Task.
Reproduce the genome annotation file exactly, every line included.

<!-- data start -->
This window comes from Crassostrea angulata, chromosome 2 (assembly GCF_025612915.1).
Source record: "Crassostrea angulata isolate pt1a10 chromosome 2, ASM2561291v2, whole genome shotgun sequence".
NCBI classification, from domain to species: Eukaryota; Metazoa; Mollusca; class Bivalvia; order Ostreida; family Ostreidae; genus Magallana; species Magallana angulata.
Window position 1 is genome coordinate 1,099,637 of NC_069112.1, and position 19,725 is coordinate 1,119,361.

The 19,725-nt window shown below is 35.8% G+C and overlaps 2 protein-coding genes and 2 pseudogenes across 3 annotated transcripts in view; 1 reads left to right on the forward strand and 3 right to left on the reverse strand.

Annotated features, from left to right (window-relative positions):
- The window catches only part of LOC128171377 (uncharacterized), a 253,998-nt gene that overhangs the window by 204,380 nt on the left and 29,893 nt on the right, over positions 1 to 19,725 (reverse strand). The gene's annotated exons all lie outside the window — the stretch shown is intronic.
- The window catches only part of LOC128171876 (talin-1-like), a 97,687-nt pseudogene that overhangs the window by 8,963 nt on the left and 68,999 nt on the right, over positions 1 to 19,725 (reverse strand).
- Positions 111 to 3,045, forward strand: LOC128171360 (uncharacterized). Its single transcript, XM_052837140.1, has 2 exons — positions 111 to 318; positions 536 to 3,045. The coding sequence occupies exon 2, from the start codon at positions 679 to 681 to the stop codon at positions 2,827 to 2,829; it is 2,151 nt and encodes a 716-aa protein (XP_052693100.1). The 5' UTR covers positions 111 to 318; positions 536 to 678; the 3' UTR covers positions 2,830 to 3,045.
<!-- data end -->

This window comes from Crassostrea angulata, chromosome 2 (assembly GCF_025612915.1).
Source record: "Crassostrea angulata isolate pt1a10 chromosome 2, ASM2561291v2, whole genome shotgun sequence".
NCBI classification, from domain to species: Eukaryota; Metazoa; Mollusca; class Bivalvia; order Ostreida; family Ostreidae; genus Magallana; species Magallana angulata.
Window position 1 is genome coordinate 1,099,637 of NC_069112.1, and position 19,725 is coordinate 1,119,361.

The 19,725-nt window shown below is 35.8% G+C and overlaps 2 protein-coding genes and 2 pseudogenes across 3 annotated transcripts in view; 1 reads left to right on the forward strand and 3 right to left on the reverse strand.

Annotated features, from left to right (window-relative positions):
- The window catches only part of LOC128171377 (uncharacterized), a 253,998-nt gene that overhangs the window by 204,380 nt on the left and 29,893 nt on the right, over positions 1 to 19,725 (reverse strand). The gene's annotated exons all lie outside the window — the stretch shown is intronic.
- The window catches only part of LOC128171876 (talin-1-like), a 97,687-nt pseudogene that overhangs the window by 8,963 nt on the left and 68,999 nt on the right, over positions 1 to 19,725 (reverse strand).
- Positions 111 to 3,045, forward strand: LOC128171360 (uncharacterized). Its single transcript, XM_052837140.1, has 2 exons — positions 111 to 318; positions 536 to 3,045. The coding sequence occupies exon 2, from the start codon at positions 679 to 681 to the stop codon at positions 2,827 to 2,829; it is 2,151 nt and encodes a 716-aa protein (XP_052693100.1). The 5' UTR covers positions 111 to 318; positions 536 to 678; the 3' UTR covers positions 2,830 to 3,045.